Schools charge students tuition, but their employees often can get a free education. “This is a great option, especially for older students with job experience,” says Reyna Gobel, author of “CliffsNotes Graduation Debt.” “If you’re 18, you might not qualify for a job that provides (tuition) benefits.”

Schools typically provide benefits for full-time workers and sometimes require a certain level of experience, Gobel says. Future students can find out about their school’s policy by calling the admissions office.

4. Waive your costs
Some students can get a free pass based on academic performance or other factors.

The North American Council on Adoptable Children in St. Paul, Minnesota, reports that Connecticut, Kentucky, Virginia, Maine, Massachusetts, Texas, Florida and Maryland offer waivers at certain public schools for adopted and foster care children.

Other schools offer waivers for Native American students, senior citizens and dislocated workers. To find out what your school offers, call the financial aid office.

5. Become an apprentice
An apprenticeship is another solid option when you’re determining how to get free tuition. They can also open you up to job opportunities post-college.

Overall, your average apprenticeship program will take 1-6 years. You will probably be required to put in that time along with at least 2,000 hours of field work annually. The good news is that there are apprenticeships in more than 1,000 occupations, which can give you more options.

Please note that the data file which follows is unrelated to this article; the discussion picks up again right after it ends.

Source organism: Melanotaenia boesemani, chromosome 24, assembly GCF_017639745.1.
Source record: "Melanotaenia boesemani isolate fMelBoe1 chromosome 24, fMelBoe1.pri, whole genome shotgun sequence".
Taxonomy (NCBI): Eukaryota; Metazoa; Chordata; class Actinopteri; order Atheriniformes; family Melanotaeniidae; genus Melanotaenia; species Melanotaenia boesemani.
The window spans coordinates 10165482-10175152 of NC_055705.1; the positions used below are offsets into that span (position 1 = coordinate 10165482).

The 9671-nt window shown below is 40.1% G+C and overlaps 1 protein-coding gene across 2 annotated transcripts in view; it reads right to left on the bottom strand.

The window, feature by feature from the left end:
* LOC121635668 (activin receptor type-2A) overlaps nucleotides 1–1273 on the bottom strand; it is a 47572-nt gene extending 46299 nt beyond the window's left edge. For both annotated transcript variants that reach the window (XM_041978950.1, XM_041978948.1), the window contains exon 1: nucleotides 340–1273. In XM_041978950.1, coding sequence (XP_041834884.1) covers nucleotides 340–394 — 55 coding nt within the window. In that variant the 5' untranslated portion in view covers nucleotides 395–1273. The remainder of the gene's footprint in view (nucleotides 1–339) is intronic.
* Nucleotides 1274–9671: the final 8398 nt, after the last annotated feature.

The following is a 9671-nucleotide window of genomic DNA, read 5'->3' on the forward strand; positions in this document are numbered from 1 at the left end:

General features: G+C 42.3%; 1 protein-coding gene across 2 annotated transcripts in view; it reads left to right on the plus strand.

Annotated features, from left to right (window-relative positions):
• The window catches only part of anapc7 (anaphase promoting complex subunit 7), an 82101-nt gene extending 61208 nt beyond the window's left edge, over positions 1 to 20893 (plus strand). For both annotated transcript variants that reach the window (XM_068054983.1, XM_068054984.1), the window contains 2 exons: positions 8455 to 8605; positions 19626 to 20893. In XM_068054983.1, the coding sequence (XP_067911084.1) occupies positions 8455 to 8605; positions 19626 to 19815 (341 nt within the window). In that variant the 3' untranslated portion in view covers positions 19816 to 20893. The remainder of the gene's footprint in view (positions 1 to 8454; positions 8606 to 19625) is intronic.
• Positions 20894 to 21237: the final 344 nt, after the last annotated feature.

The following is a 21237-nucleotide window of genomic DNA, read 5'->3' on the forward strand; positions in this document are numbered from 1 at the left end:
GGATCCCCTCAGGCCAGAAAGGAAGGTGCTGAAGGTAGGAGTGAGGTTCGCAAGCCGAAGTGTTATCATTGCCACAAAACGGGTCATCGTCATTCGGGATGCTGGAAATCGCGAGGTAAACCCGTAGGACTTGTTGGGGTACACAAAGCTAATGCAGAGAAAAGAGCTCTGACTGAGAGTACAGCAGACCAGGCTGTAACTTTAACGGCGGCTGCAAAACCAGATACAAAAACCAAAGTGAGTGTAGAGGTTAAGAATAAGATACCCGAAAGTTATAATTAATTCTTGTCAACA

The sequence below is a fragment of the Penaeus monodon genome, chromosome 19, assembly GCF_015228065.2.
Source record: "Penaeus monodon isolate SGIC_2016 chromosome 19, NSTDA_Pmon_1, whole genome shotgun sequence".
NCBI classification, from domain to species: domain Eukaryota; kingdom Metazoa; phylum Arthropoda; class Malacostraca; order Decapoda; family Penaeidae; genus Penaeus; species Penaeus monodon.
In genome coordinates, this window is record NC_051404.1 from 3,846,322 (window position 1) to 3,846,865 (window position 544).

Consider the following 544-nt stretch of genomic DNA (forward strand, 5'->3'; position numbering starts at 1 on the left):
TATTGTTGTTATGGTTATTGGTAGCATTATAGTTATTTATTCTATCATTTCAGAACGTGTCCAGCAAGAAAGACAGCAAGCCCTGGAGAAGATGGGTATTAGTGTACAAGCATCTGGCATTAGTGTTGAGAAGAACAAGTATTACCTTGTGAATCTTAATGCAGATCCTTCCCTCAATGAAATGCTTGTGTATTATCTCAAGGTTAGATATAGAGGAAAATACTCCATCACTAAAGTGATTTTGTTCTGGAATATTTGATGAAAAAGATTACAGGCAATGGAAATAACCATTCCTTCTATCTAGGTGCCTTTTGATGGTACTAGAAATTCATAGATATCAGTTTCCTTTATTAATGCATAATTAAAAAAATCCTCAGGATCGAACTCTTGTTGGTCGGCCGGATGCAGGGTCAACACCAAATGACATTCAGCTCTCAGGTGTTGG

In exchange, the sponsoring employer pays for college or technical training and provides a salary. A list of available programs is available at the ApprenticeshipUSA website.

6. Have your employer pick up the costs
Another way you might receive a free college education is through your employer. Often given in the form of an employee reimbursement, there are plenty of employers that can help curb the cost of higher education.

7. Be in demand
Another great way to find out how to go to college for free is to determine if your field of study is “high-needs.” Will your studies result in a career that’s high in demand? Ask yourself this before you even enroll if you’re trying to cut the cost of college.

Generally, schools will offer incentives to anyone focusing their studies on math, science, nursing, teaching, and social work. There are also additional opportunities available through organizations like Teach for America, the Nurse Corps Loan Repayment Program and the National Institutes of Health.

The nursing program at the University of Portland in Oregon has offered scholarships covering approximately 80% of the final 2 years of undergraduate study, if students sign a 3-year employment contract with the local health system, Fabriquer says. “There are similar programs in (high-needs) fields across the country,” he adds.

8. Choose a school that pays you
Last on our list of ways on how to get free tuition, and probably the riskiest. There are, indeed, schools that will pay you to focus your studies in a single subject (which they dictate). Schools such as the Webb Institute and the Curtis Institute of Music offer a select range of academic programs and pick up the tuition cost for every student. Just think long and hard about your decision before you commit to this course.